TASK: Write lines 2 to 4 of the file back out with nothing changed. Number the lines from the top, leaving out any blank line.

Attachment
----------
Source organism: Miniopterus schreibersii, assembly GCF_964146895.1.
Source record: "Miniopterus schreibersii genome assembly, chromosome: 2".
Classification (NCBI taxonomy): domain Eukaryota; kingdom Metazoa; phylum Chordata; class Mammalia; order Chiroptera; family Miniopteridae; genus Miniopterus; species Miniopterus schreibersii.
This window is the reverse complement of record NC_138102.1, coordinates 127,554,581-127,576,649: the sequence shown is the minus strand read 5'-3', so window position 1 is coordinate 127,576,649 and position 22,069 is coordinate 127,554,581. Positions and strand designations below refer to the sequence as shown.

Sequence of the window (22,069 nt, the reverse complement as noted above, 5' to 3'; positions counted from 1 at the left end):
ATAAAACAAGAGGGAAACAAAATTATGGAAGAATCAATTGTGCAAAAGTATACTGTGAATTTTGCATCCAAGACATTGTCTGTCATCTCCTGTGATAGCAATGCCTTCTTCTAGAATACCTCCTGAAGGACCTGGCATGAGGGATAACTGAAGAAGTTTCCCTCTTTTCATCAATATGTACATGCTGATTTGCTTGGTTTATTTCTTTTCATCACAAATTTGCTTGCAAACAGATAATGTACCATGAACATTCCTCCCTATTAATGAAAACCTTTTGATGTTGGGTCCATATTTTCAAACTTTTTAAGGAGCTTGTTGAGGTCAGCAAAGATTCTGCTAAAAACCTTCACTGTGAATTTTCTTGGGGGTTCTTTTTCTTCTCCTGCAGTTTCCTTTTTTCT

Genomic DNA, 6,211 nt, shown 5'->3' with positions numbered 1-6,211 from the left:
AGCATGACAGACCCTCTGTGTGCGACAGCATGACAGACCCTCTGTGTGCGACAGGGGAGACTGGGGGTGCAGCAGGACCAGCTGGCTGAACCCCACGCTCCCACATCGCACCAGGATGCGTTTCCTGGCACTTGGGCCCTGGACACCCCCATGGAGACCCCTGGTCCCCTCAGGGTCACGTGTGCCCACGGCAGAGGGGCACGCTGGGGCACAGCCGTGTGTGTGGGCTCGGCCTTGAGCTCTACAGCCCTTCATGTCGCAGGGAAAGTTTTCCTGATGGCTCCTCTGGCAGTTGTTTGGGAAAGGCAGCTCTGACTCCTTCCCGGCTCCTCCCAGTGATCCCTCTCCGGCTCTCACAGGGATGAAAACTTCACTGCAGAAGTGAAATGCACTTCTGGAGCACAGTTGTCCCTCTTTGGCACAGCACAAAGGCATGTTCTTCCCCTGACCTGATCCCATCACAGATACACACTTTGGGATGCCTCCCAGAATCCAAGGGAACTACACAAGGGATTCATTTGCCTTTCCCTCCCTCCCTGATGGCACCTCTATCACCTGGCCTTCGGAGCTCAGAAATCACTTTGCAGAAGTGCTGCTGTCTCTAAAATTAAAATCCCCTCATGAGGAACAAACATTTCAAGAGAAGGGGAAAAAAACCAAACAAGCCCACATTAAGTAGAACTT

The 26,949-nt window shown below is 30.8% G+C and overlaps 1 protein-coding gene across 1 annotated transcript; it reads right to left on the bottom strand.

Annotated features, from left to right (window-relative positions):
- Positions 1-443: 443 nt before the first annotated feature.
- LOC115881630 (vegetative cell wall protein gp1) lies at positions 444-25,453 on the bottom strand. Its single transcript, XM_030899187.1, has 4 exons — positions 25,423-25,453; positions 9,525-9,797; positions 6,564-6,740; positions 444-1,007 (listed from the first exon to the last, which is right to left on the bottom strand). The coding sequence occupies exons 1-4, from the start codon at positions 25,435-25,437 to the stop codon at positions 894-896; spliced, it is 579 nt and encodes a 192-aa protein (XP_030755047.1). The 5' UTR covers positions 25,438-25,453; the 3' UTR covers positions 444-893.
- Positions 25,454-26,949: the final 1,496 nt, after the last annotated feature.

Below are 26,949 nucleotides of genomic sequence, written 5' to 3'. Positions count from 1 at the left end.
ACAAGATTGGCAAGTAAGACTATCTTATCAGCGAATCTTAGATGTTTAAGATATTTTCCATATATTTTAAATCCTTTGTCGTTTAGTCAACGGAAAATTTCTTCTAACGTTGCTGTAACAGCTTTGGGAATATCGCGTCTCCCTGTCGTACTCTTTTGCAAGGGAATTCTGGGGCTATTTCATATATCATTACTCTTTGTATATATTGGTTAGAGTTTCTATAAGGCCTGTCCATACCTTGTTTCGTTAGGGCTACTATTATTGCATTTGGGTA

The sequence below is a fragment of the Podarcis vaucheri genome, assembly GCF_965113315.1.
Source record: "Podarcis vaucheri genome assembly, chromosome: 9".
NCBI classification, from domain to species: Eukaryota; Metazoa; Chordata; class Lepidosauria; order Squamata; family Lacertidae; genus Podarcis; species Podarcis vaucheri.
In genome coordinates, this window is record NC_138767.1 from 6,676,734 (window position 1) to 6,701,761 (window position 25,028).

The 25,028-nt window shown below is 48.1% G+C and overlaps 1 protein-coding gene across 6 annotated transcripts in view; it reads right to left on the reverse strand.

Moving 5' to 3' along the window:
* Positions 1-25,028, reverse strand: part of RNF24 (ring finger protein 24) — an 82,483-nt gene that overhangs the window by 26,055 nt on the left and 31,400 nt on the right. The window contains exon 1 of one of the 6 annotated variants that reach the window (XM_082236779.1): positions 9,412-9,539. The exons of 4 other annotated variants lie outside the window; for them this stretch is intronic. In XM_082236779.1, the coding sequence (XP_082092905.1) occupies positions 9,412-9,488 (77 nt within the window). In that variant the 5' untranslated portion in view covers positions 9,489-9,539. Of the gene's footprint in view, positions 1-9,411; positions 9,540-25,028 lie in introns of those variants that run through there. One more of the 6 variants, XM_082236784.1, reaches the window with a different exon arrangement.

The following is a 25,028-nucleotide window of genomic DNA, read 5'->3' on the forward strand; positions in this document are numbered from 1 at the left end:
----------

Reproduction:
Source record: "Miniopterus schreibersii genome assembly, chromosome: 2".
Classification (NCBI taxonomy): domain Eukaryota; kingdom Metazoa; phylum Chordata; class Mammalia; order Chiroptera; family Miniopteridae; genus Miniopterus; species Miniopterus schreibersii.
This window is the reverse complement of record NC_138102.1, coordinates 127,554,581-127,576,649: the sequence shown is the minus strand read 5'-3', so window position 1 is coordinate 127,576,649 and position 22,069 is coordinate 127,554,581. Positions and strand designations below refer to the sequence as shown.